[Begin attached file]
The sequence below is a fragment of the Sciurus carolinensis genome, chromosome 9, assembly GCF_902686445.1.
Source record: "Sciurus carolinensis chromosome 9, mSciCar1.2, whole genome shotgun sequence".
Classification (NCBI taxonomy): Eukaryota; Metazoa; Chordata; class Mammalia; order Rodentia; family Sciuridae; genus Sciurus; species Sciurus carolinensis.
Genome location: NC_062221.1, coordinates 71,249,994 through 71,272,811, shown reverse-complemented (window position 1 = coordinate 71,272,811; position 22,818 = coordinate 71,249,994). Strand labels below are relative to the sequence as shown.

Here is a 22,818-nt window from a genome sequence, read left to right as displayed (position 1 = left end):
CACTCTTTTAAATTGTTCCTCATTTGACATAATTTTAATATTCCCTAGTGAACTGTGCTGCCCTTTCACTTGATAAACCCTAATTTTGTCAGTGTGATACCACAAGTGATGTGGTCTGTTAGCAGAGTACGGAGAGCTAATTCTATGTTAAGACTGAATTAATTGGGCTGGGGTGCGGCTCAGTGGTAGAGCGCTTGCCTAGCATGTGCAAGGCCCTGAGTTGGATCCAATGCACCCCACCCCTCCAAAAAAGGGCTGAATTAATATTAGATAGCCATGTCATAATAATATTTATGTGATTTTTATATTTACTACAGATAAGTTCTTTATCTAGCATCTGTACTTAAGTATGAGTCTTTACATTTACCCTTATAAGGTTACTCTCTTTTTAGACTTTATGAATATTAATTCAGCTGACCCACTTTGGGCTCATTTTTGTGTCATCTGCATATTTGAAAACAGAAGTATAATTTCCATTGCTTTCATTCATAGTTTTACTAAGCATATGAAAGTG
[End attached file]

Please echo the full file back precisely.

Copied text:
The sequence below is a fragment of the Sciurus carolinensis genome, chromosome 9, assembly GCF_902686445.1.
Source record: "Sciurus carolinensis chromosome 9, mSciCar1.2, whole genome shotgun sequence".
Classification (NCBI taxonomy): Eukaryota; Metazoa; Chordata; class Mammalia; order Rodentia; family Sciuridae; genus Sciurus; species Sciurus carolinensis.
Genome location: NC_062221.1, coordinates 71,249,994 through 71,272,811, shown reverse-complemented (window position 1 = coordinate 71,272,811; position 22,818 = coordinate 71,249,994). Strand labels below are relative to the sequence as shown.

Here is a 22,818-nt window from a genome sequence, read left to right as displayed (position 1 = left end):
CACTCTTTTAAATTGTTCCTCATTTGACATAATTTTAATATTCCCTAGTGAACTGTGCTGCCCTTTCACTTGATAAACCCTAATTTTGTCAGTGTGATACCACAAGTGATGTGGTCTGTTAGCAGAGTACGGAGAGCTAATTCTATGTTAAGACTGAATTAATTGGGCTGGGGTGCGGCTCAGTGGTAGAGCGCTTGCCTAGCATGTGCAAGGCCCTGAGTTGGATCCAATGCACCCCACCCCTCCAAAAAAGGGCTGAATTAATATTAGATAGCCATGTCATAATAATATTTATGTGATTTTTATATTTACTACAGATAAGTTCTTTATCTAGCATCTGTACTTAAGTATGAGTCTTTACATTTACCCTTATAAGGTTACTCTCTTTTTAGACTTTATGAATATTAATTCAGCTGACCCACTTTGGGCTCATTTTTGTGTCATCTGCATATTTGAAAACAGAAGTATAATTTCCATTGCTTTCATTCATAGTTTTACTAAGCATATGAAAGTG